This is My Outlook: The Infallible Word

It can only be with great sadness that one finds the question of the infallibility of Scripture questioned within Reformed circles—again. Even sadder when it enters what is usually labeled as the conservative sector of the Reformed arena.

The definition of infallible can be simple and brief. Whatever is infallible is free from error. Charles Hodge wrote, “the Scriptures of the Old and New Testaments are the Word of God, written under the inspiration of the Holy Spirit, and therefore infallible, and of divine authority in all things pertaining to faith and practice, and consequently free from all error whether of doctrine, fact, or precept” (Systematic Theology. Vol. 1, p. 152).

The infallibility of the Scriptures is tied directly to our confession of divine inspiration. Jesus declared that “the Scripture cannot be broken” (John 10:35). Article 7 of the Belgic Confession confesses that the Holy Bible is the “infallible rule.”

The Scriptures given by the Holy Spirit are inerrant and infallible. As soon as we say that, however, we have to add that such a statement can only be made about the original documents. Those who transcribed or copied the Scriptures were not infallible. In addition the various translations that are available today are also not to be declared as inerrant and infallible.

I once heard a televangelist give a soliloquy on how the italicized words in the King James Version are italicized because God wanted those words stressed—not realizing that they were italicized by the translators because they were added by them. And, I am sure our readers have all heard of those who claim to be “Red-letter Christians” who hold only to the words that translators attribute to Jesus Christ.

Still, it is significant and also reassuring to know that none of the basic and fundamental truths of Scripture are changed whether we adopt one particular reading or another. In visiting a Scriptorium containing centuries-old Bibles—some even with margin notes—the director noted that very few changes have taken place throughout the years. Those who study the Dead Sea Scrolls find the writings of Isaiah and other Old Testament writers hidden away for millennia to be nearly identical to what is available at any Christian book store. Perhaps the best way to deal with the infallibility of Scripture is to look first at the author of Scripture. Some theologians who are more progressive in their thoughts may think that the Bible was composed by several authors throughout the history of Israel. Thankfully, most Reformed theologians still adhere to the inspiration of Scripture. Several decades ago a candidate for the ministry would not be ordained into the ministry if he failed to state that he believed all of Scripture was God-breathed. Today a variety of phrases can be used, but they all lead to the same concept—the Holy Spirit led men to write the Holy Writ.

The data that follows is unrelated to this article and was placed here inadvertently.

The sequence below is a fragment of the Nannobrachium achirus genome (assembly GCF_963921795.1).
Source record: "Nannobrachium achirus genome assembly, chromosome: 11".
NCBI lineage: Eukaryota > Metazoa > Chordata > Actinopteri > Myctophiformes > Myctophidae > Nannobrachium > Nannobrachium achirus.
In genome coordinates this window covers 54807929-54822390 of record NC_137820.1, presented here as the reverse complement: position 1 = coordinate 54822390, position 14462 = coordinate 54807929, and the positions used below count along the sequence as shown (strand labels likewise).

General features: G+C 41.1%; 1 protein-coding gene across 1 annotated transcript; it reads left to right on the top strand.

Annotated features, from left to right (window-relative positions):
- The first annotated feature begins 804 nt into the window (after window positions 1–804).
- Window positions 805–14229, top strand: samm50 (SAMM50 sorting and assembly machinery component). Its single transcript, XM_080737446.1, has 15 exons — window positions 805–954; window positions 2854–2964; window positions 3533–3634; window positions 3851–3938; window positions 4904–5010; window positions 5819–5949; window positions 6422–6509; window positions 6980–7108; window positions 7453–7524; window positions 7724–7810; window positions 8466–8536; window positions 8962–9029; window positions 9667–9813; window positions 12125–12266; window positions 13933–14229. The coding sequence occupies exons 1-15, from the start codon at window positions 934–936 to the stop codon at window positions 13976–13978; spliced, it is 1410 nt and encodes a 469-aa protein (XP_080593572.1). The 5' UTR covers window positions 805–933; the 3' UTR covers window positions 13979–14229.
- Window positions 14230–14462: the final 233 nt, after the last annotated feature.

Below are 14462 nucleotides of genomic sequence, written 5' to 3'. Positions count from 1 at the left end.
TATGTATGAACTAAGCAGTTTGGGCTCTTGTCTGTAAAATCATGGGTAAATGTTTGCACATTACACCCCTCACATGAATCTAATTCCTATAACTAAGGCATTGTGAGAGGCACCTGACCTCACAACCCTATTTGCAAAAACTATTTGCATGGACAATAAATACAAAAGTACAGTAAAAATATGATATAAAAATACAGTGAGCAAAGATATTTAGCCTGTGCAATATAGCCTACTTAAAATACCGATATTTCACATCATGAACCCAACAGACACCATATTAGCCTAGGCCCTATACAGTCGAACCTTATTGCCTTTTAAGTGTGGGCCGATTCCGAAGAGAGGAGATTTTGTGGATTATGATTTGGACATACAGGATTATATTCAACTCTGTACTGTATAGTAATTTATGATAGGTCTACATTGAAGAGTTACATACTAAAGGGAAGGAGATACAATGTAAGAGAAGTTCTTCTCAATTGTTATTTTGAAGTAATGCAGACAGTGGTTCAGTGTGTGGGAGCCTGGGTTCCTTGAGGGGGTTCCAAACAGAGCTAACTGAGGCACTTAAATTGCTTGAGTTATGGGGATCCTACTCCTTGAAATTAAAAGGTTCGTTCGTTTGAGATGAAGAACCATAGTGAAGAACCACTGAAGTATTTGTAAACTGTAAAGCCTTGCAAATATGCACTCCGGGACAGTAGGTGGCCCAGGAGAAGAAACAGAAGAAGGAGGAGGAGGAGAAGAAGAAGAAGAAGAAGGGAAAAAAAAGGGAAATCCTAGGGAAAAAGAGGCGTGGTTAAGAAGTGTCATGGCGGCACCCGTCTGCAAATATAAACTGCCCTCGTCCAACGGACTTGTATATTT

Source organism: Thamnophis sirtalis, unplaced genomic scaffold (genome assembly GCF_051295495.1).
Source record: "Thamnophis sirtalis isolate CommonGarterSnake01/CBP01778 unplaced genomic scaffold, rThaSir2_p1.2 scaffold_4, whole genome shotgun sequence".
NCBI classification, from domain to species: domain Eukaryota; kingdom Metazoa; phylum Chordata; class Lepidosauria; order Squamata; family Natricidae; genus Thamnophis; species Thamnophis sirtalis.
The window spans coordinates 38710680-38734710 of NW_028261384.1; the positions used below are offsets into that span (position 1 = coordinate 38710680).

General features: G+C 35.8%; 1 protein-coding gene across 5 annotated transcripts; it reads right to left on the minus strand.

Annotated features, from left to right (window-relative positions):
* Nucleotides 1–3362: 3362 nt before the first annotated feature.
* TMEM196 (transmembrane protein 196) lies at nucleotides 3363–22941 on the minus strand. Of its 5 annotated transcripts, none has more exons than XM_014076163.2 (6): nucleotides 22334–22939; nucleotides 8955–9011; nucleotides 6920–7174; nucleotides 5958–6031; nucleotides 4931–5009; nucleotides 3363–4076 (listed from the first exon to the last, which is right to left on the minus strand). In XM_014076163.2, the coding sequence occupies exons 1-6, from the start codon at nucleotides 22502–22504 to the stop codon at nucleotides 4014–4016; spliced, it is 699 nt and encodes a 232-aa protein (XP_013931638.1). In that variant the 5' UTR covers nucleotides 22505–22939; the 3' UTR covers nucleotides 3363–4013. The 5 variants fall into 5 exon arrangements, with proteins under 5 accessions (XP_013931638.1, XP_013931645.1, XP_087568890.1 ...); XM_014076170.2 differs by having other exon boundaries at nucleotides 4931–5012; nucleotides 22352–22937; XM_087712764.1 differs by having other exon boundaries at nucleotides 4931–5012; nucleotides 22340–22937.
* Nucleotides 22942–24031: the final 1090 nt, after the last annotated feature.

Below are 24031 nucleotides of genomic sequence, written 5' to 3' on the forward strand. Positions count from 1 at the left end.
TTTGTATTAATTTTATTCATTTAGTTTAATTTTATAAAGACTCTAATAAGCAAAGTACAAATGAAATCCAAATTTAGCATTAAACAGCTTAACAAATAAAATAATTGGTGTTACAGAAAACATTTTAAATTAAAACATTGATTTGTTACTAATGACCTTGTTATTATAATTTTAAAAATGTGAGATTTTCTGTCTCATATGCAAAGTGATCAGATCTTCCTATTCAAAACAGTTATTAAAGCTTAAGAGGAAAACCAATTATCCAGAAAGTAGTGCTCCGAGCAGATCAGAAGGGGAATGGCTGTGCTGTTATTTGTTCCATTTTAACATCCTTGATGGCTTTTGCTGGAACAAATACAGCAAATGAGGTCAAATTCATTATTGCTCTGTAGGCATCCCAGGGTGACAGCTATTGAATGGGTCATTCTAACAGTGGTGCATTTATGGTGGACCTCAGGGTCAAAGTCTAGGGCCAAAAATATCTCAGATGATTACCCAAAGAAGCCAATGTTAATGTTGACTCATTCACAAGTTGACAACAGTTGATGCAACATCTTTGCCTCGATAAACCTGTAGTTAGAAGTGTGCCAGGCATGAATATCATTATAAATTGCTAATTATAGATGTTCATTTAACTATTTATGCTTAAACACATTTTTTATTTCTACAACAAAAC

The Holy Spirit worked in and through the human authors in such a manner that they were told not only what to write but how to write. This inspiration is plenary—pertaining not only to some but to all of Scripture; it is verbal—not only thoughts and ideas but the words that express them; it is organic—leaving room for each writer to be used by God according to his own individuality.

Inspiration is not to be confused with spiritual illumination, in which all believers share. The inspiration of the writers of Scripture was a special work of the Holy Spirit whereby He caused the authors to write a God-breathed Book of which God Himself was the Author. The Bible is, then, a divine Book in distinction from all other books. It is the Book of which it must ever be said, “Thus saith the Lord.”

Since this is true, and it is impossible for God to lie (Heb. 6:18), how can anyone possibly come to the conclusion that a God-breathed, inspired Scripture can be fallible? Such an assumption implies that God breathed in error. If the Bible is inspired throughout, then of necessity it must be infallible throughout.



The question of whether or not the Bible is infallible is by no means unimportant. It strikes at the very heart of the Christian faith. To budge so much as one inch on this truth would open up the floodgates to a global deluge of error.

Unless we have an infallible Bible, we have no Bible at all. Once we begin to question parts of Scripture as being unreliable, we begin to question all of Scripture. Then we would have no certainty, no hope, no message, no authority, no rule or standard for faith and practice. Each individual would be left to decide what is true and what is not true for him, what is reliable and what is not reliable, what is acceptable and what is not acceptable. Then what is truth becomes subjective, leaving us adrift without an anchor, relying on our own fallible minds to determine what is infallible. Ultimately it would lead to utter despair.

Without an infallible Bible we have nothing to gain and everything to lose.

Rev. Wybren H. Oord is the co-pastor of the Trinity United Reformed Church in Lethbridge, Alberta, Canada, and  the editor of The Outlook.